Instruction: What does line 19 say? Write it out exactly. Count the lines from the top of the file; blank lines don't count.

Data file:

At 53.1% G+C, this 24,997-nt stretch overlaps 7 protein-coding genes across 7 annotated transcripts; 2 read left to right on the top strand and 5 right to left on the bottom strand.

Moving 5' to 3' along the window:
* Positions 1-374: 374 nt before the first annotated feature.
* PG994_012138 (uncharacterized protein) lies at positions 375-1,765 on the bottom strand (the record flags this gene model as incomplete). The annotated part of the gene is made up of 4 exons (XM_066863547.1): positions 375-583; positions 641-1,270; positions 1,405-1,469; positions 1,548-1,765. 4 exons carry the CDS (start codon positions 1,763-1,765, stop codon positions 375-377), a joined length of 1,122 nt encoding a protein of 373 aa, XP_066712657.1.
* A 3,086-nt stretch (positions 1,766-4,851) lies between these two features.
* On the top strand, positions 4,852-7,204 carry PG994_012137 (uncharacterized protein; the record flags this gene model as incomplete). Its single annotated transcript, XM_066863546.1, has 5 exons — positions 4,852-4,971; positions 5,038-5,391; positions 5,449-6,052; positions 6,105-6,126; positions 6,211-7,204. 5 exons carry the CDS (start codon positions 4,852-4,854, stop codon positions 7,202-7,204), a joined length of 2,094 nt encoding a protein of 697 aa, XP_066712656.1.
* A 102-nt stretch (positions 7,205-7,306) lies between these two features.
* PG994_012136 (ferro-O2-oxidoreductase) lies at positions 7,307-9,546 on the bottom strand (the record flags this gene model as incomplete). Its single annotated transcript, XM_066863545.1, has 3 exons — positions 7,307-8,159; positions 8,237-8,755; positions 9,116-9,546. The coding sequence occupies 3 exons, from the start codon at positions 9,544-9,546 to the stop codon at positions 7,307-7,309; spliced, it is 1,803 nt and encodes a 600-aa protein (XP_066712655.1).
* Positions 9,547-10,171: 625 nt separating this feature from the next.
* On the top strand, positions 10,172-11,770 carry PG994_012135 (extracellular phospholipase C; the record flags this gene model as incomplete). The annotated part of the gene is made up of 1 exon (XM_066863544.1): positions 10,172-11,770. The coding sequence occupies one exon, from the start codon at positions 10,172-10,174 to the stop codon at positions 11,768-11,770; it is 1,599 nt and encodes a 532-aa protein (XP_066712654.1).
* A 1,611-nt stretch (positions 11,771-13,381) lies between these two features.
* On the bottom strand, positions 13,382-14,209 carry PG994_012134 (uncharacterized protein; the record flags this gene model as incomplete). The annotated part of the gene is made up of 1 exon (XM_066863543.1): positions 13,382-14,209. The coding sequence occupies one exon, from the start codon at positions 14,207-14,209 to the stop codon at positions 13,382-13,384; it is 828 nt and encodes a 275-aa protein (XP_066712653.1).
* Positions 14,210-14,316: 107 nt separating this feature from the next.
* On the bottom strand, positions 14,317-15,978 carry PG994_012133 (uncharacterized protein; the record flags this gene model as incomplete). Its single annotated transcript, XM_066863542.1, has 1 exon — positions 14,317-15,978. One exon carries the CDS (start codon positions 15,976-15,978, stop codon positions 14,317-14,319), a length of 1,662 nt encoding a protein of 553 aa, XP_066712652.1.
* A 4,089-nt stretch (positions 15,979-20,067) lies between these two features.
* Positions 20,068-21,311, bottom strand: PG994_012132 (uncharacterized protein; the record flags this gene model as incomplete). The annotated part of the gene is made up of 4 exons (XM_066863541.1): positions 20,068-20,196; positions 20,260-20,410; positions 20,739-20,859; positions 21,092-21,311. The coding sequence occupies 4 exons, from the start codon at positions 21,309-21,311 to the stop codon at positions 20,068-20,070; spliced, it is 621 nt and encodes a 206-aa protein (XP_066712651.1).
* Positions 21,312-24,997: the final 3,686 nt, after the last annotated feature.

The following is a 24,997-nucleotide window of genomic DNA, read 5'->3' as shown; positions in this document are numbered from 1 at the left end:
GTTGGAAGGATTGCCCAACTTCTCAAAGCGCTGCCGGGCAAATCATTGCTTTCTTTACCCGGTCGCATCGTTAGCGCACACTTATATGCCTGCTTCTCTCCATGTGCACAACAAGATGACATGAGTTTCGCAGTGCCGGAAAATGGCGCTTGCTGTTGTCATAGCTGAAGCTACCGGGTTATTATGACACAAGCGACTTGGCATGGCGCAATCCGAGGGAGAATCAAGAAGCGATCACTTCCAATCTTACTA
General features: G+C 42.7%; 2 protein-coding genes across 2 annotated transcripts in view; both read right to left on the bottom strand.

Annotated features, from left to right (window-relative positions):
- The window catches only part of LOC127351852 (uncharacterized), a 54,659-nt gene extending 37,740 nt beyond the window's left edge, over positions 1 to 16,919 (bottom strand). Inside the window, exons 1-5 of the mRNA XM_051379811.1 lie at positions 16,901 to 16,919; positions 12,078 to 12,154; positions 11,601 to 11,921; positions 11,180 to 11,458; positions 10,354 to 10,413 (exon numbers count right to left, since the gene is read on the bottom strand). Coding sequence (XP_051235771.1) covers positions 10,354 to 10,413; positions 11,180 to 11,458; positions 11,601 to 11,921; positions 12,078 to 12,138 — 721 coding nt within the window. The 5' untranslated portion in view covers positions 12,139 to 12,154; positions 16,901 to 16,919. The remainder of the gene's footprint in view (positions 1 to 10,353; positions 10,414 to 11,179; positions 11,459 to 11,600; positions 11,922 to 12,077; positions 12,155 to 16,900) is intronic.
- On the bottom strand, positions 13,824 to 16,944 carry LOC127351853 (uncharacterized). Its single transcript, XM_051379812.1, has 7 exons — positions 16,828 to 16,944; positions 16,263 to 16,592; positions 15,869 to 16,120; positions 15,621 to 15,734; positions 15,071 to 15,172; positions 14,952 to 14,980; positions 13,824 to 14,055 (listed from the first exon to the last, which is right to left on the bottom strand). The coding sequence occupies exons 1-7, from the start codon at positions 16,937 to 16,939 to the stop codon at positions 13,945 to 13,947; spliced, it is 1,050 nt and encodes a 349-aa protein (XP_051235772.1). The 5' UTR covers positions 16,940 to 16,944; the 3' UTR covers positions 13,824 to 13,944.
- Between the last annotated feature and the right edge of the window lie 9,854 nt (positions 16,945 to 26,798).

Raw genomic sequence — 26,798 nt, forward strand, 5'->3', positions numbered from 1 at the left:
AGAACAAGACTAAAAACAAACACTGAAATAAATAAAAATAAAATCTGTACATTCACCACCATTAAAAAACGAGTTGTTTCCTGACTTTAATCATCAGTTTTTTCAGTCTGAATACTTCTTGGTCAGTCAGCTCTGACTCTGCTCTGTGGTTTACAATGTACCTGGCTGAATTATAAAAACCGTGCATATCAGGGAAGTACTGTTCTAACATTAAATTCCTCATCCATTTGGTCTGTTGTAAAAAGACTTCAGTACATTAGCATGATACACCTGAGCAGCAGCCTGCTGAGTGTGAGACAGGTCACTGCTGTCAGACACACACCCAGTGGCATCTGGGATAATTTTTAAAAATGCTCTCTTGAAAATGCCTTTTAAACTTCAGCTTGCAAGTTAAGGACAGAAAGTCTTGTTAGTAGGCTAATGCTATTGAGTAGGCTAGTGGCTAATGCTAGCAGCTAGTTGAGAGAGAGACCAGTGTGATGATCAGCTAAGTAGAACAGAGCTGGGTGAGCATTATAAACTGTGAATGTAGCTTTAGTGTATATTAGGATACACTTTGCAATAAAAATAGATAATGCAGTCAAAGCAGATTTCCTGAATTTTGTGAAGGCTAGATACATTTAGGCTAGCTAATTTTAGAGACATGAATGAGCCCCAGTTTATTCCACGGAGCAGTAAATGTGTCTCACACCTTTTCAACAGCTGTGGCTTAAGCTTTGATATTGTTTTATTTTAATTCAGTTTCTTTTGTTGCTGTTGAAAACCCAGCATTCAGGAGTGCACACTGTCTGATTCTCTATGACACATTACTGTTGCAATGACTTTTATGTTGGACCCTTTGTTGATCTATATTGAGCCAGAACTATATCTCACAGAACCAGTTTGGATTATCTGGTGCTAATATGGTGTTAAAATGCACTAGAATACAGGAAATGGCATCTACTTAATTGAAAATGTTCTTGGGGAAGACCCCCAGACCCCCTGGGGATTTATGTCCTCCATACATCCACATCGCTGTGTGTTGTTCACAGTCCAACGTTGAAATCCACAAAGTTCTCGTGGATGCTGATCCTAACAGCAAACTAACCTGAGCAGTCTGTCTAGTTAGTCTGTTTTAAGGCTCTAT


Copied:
GTTGGAAGGATTGCCCAACTTCTCAAAGCGCTGCCGGGCAAATCATTGCTTTCTTTACCCGGTCGCATCGTTAGCGCACACTTATATGCCTGCTTCTCTCCATGTGCACAACAAGATGACATGAGTTTCGCAGTGCCGGAAAATGGCGCTTGCTGTTGTCATAGCTGAAGCTACCGGGTTATTATGACACAAGCGACTTGGCATGGCGCAATCCGAGGGAGAATCAAGAAGCGATCACTTCCAATCTTACTA